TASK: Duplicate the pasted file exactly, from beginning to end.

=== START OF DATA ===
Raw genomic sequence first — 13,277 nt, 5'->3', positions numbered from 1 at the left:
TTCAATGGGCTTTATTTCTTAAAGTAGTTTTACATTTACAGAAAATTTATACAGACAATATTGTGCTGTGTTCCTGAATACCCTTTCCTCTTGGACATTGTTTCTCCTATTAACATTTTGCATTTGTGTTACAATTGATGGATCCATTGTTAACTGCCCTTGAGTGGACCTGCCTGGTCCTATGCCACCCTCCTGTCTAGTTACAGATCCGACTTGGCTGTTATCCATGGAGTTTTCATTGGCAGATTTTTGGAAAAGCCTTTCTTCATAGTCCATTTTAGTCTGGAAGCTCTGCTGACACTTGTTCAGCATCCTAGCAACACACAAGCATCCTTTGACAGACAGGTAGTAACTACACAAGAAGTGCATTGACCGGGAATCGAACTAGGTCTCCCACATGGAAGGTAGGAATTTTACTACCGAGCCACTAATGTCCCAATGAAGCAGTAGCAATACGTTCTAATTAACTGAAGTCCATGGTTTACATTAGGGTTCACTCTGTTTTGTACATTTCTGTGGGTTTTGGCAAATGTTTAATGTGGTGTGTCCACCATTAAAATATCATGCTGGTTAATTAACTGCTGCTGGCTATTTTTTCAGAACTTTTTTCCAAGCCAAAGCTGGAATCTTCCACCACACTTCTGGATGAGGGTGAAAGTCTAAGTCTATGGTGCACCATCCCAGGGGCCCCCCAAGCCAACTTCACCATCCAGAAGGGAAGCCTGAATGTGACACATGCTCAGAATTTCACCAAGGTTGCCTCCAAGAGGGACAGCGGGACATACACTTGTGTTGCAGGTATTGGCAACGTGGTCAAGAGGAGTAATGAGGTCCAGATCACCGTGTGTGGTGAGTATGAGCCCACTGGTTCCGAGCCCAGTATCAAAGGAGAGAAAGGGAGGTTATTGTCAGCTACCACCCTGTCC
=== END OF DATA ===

Raw genomic sequence first — 13,277 nt, 5'->3', positions numbered from 1 at the left:
TTCAATGGGCTTTATTTCTTAAAGTAGTTTTACATTTACAGAAAATTTATACAGACAATATTGTGCTGTGTTCCTGAATACCCTTTCCTCTTGGACATTGTTTCTCCTATTAACATTTTGCATTTGTGTTACAATTGATGGATCCATTGTTAACTGCCCTTGAGTGGACCTGCCTGGTCCTATGCCACCCTCCTGTCTAGTTACAGATCCGACTTGGCTGTTATCCATGGAGTTTTCATTGGCAGATTTTTGGAAAAGCCTTTCTTCATAGTCCATTTTAGTCTGGAAGCTCTGCTGACACTTGTTCAGCATCCTAGCAACACACAAGCATCCTTTGACAGACAGGTAGTAACTACACAAGAAGTGCATTGACCGGGAATCGAACTAGGTCTCCCACATGGAAGGTAGGAATTTTACTACCGAGCCACTAATGTCCCAATGAAGCAGTAGCAATACGTTCTAATTAACTGAAGTCCATGGTTTACATTAGGGTTCACTCTGTTTTGTACATTTCTGTGGGTTTTGGCAAATGTTTAATGTGGTGTGTCCACCATTAAAATATCATGCTGGTTAATTAACTGCTGCTGGCTATTTTTTCAGAACTTTTTTCCAAGCCAAAGCTGGAATCTTCCACCACACTTCTGGATGAGGGTGAAAGTCTAAGTCTATGGTGCACCATCCCAGGGGCCCCCCAAGCCAACTTCACCATCCAGAAGGGAAGCCTGAATGTGACACATGCTCAGAATTTCACCAAGGTTGCCTCCAAGAGGGACAGCGGGACATACACTTGTGTTGCAGGTATTGGCAACGTGGTCAAGAGGAGTAATGAGGTCCAGATCACCGTGTGTGGTGAGTATGAGCCCACTGGTTCCGAGCCCAGTATCAAAGGAGAGAAAGGGAGGTTATTGTCAGCTACCACCCTGTCC